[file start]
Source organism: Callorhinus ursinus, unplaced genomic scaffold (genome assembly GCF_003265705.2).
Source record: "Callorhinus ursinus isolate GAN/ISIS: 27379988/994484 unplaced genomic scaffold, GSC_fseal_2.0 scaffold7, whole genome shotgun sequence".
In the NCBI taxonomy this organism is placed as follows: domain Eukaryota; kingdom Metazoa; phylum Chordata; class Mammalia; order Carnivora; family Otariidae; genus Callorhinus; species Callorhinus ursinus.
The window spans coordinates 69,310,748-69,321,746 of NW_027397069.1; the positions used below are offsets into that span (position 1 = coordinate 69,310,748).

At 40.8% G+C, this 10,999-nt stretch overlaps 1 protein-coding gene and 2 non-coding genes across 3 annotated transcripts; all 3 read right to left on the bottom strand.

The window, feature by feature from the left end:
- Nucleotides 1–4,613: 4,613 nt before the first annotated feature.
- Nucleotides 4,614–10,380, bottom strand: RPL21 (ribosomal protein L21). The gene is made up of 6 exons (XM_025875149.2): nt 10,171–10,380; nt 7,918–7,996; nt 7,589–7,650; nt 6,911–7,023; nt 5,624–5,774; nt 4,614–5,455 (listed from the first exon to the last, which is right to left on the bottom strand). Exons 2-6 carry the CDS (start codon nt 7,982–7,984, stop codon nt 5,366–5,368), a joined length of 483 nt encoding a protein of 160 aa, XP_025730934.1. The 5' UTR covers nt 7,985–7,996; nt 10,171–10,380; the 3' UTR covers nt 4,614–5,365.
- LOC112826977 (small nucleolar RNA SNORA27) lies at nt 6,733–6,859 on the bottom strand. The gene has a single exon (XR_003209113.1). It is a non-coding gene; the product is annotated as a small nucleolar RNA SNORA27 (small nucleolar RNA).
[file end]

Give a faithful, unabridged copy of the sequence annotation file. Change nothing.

Source organism: Callorhinus ursinus, unplaced genomic scaffold (genome assembly GCF_003265705.2).
Source record: "Callorhinus ursinus isolate GAN/ISIS: 27379988/994484 unplaced genomic scaffold, GSC_fseal_2.0 scaffold7, whole genome shotgun sequence".
In the NCBI taxonomy this organism is placed as follows: domain Eukaryota; kingdom Metazoa; phylum Chordata; class Mammalia; order Carnivora; family Otariidae; genus Callorhinus; species Callorhinus ursinus.
The window spans coordinates 69,310,748-69,321,746 of NW_027397069.1; the positions used below are offsets into that span (position 1 = coordinate 69,310,748).

At 40.8% G+C, this 10,999-nt stretch overlaps 1 protein-coding gene and 2 non-coding genes across 3 annotated transcripts; all 3 read right to left on the bottom strand.

The window, feature by feature from the left end:
- Nucleotides 1–4,613: 4,613 nt before the first annotated feature.
- Nucleotides 4,614–10,380, bottom strand: RPL21 (ribosomal protein L21). The gene is made up of 6 exons (XM_025875149.2): nt 10,171–10,380; nt 7,918–7,996; nt 7,589–7,650; nt 6,911–7,023; nt 5,624–5,774; nt 4,614–5,455 (listed from the first exon to the last, which is right to left on the bottom strand). Exons 2-6 carry the CDS (start codon nt 7,982–7,984, stop codon nt 5,366–5,368), a joined length of 483 nt encoding a protein of 160 aa, XP_025730934.1. The 5' UTR covers nt 7,985–7,996; nt 10,171–10,380; the 3' UTR covers nt 4,614–5,365.
- LOC112826977 (small nucleolar RNA SNORA27) lies at nt 6,733–6,859 on the bottom strand. The gene has a single exon (XR_003209113.1). It is a non-coding gene; the product is annotated as a small nucleolar RNA SNORA27 (small nucleolar RNA).